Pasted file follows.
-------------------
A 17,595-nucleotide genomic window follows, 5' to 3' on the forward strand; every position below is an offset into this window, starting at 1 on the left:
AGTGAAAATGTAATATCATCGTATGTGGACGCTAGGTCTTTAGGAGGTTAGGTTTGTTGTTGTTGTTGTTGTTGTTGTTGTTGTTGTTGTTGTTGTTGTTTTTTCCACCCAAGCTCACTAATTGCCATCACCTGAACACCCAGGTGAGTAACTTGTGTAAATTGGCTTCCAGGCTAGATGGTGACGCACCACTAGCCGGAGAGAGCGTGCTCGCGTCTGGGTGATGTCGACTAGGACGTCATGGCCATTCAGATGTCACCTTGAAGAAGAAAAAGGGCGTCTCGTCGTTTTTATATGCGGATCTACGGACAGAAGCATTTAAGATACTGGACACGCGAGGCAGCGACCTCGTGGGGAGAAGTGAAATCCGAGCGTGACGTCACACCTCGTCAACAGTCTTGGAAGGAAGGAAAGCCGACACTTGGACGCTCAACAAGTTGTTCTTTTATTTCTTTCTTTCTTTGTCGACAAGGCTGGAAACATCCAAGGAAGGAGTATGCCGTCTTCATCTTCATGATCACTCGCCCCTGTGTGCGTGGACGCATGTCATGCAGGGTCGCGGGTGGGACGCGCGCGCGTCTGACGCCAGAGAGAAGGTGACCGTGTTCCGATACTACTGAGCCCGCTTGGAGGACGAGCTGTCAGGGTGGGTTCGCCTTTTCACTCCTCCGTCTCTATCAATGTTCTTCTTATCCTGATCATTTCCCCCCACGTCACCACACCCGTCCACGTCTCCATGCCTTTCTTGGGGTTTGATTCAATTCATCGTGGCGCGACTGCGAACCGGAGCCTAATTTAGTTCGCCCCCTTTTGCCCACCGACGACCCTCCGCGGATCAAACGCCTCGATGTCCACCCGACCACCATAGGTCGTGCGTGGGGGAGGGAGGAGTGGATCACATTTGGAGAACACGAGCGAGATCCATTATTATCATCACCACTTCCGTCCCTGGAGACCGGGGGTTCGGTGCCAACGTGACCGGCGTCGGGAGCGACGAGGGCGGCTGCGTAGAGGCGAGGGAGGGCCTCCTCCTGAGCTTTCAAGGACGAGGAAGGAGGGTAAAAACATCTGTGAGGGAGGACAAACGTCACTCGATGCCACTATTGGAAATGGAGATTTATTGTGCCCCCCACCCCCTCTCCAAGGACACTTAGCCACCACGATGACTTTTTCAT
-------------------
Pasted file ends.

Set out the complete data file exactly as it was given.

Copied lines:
A 17,595-nucleotide genomic window follows, 5' to 3' on the forward strand; every position below is an offset into this window, starting at 1 on the left:
AGTGAAAATGTAATATCATCGTATGTGGACGCTAGGTCTTTAGGAGGTTAGGTTTGTTGTTGTTGTTGTTGTTGTTGTTGTTGTTGTTGTTGTTGTTGTTTTTTCCACCCAAGCTCACTAATTGCCATCACCTGAACACCCAGGTGAGTAACTTGTGTAAATTGGCTTCCAGGCTAGATGGTGACGCACCACTAGCCGGAGAGAGCGTGCTCGCGTCTGGGTGATGTCGACTAGGACGTCATGGCCATTCAGATGTCACCTTGAAGAAGAAAAAGGGCGTCTCGTCGTTTTTATATGCGGATCTACGGACAGAAGCATTTAAGATACTGGACACGCGAGGCAGCGACCTCGTGGGGAGAAGTGAAATCCGAGCGTGACGTCACACCTCGTCAACAGTCTTGGAAGGAAGGAAAGCCGACACTTGGACGCTCAACAAGTTGTTCTTTTATTTCTTTCTTTCTTTGTCGACAAGGCTGGAAACATCCAAGGAAGGAGTATGCCGTCTTCATCTTCATGATCACTCGCCCCTGTGTGCGTGGACGCATGTCATGCAGGGTCGCGGGTGGGACGCGCGCGCGTCTGACGCCAGAGAGAAGGTGACCGTGTTCCGATACTACTGAGCCCGCTTGGAGGACGAGCTGTCAGGGTGGGTTCGCCTTTTCACTCCTCCGTCTCTATCAATGTTCTTCTTATCCTGATCATTTCCCCCCACGTCACCACACCCGTCCACGTCTCCATGCCTTTCTTGGGGTTTGATTCAATTCATCGTGGCGCGACTGCGAACCGGAGCCTAATTTAGTTCGCCCCCTTTTGCCCACCGACGACCCTCCGCGGATCAAACGCCTCGATGTCCACCCGACCACCATAGGTCGTGCGTGGGGGAGGGAGGAGTGGATCACATTTGGAGAACACGAGCGAGATCCATTATTATCATCACCACTTCCGTCCCTGGAGACCGGGGGTTCGGTGCCAACGTGACCGGCGTCGGGAGCGACGAGGGCGGCTGCGTAGAGGCGAGGGAGGGCCTCCTCCTGAGCTTTCAAGGACGAGGAAGGAGGGTAAAAACATCTGTGAGGGAGGACAAACGTCACTCGATGCCACTATTGGAAATGGAGATTTATTGTGCCCCCCACCCCCTCTCCAAGGACACTTAGCCACCACGATGACTTTTTCAT